iPhone Versus Android: Who's Winning the Smartphone Smackdown?
But Google's (GOOG) Android operating system is gaining ground and activating 160,000 phones a day. It certainly helps that Android is free, which can boost the bottom line for mobile carriers. Just look at a recent report from HTC. In June, the company saw a stunning 63% increase in revenues. Yes, HTC is the largest developer of Android phones.
No doubt, there are a slew of industry reports that are gauging the race between the iPhone and Android. So what do they show right now?
App Developers: Appcelerator surveyed more than 2,700 mobile developers. When it comes to operating system features and capabilities, Android has an edge: It's preferred by 55% of respondents. This seems reasonable in light of Google's engineering focus.
But when it comes to revenue opportunities, Apple is the clear winner -- with a whopping 89% of the survey respondents calling it the better platform. Android got only 10% and RIMM (RIMM) showed a meager 1%.
Of course, monetization is likely to be the primary factor in attracting top-notch developers. This creates a network-effect that is likely to ensure the iPhone remains a viable platform for the long term.
But that's is not to suggest this is a winner-takes-all situation. It's certainly possible to have several platforms in a market -- after all, the PC market has no difficulty supporting Windows, Linux and Mac. A report from VisionMobile shows that mobile developers create apps on an average of 2.8 platforms.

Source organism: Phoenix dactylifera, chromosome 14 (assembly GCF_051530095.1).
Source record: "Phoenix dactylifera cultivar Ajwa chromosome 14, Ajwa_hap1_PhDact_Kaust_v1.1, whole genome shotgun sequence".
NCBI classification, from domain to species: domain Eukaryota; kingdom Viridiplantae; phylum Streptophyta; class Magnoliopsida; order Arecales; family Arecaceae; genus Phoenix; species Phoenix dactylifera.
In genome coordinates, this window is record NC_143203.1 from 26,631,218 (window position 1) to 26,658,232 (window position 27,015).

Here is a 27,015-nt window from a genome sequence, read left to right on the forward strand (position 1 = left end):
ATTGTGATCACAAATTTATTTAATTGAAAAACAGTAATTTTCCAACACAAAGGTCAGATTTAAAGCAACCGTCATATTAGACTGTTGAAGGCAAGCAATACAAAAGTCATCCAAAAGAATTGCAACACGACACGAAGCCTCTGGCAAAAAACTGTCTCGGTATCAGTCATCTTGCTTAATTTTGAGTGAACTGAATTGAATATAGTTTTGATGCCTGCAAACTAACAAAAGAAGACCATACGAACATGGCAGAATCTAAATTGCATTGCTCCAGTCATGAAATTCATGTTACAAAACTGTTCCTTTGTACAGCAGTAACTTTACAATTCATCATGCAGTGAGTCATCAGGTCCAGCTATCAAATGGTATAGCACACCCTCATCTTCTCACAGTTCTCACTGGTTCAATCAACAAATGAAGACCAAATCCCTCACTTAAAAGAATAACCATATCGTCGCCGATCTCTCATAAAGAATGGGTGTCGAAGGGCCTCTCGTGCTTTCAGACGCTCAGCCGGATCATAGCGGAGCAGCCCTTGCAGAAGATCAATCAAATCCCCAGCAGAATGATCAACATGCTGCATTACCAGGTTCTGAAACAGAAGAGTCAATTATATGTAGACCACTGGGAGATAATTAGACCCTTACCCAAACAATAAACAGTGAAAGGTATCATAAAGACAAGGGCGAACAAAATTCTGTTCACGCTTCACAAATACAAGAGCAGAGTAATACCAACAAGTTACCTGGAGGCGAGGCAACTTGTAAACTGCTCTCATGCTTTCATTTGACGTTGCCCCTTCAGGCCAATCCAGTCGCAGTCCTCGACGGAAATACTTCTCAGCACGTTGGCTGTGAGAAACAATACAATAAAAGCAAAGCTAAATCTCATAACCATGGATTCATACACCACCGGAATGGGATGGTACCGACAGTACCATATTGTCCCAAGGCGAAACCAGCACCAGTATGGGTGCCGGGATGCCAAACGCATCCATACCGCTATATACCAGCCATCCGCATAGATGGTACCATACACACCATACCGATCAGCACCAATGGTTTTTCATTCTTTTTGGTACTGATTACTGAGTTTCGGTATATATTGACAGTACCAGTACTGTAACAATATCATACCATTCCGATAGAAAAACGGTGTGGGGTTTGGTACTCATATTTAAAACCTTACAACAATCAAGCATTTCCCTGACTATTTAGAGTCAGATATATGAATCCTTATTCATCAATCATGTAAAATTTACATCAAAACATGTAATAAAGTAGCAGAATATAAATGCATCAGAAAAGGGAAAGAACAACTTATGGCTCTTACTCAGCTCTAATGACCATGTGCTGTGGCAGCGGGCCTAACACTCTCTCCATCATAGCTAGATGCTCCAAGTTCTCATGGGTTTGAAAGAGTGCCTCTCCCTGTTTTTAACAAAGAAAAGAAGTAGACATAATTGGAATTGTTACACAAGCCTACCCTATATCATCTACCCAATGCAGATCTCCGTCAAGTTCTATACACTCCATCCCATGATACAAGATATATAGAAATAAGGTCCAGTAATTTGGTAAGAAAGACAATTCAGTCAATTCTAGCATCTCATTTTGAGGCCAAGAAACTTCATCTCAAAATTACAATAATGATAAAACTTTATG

Operating Systems: A report from the NPD Group shows that the Android OS surpassed Apple's iOS for the first quarter, in terms of market share in the U.S. Its penetration went from 20% in December to 28%, while Apple's iOS remained at roughly 21%. The biggest chunk, though, is still held by RIMM's BlackBerry, with a 36% share.
A key driver for Android was the Verizon (VZ) Droid. However, if AT&T (T) loses its U.S. exclusivity and Verizon eventually begins offering iPhones, the result is likely to be take a bite out of Android's market share growth.
Ad Market: AdMob, which operates a network of 23,000 websites and mobile apps, publishes a widely read survey on mobile ad marketing. While Apple's iOS is the clear leader in ad requests, Android has been gaining lots of ground. Its share went from 5% to 26% over the past year. As for the iOS, its penetration fell from 50% to 40%. (It should be noted, of course, that AdMob was recently acquired by Google.)
In light of the strong volume gains for Android-based phones, the momentum is likely to continue. Keep in mind that it took 14 phones to account for 92% of Android sales, compared to just one phone a year ago. The Motorola (MOT) Droid is the most popular this year.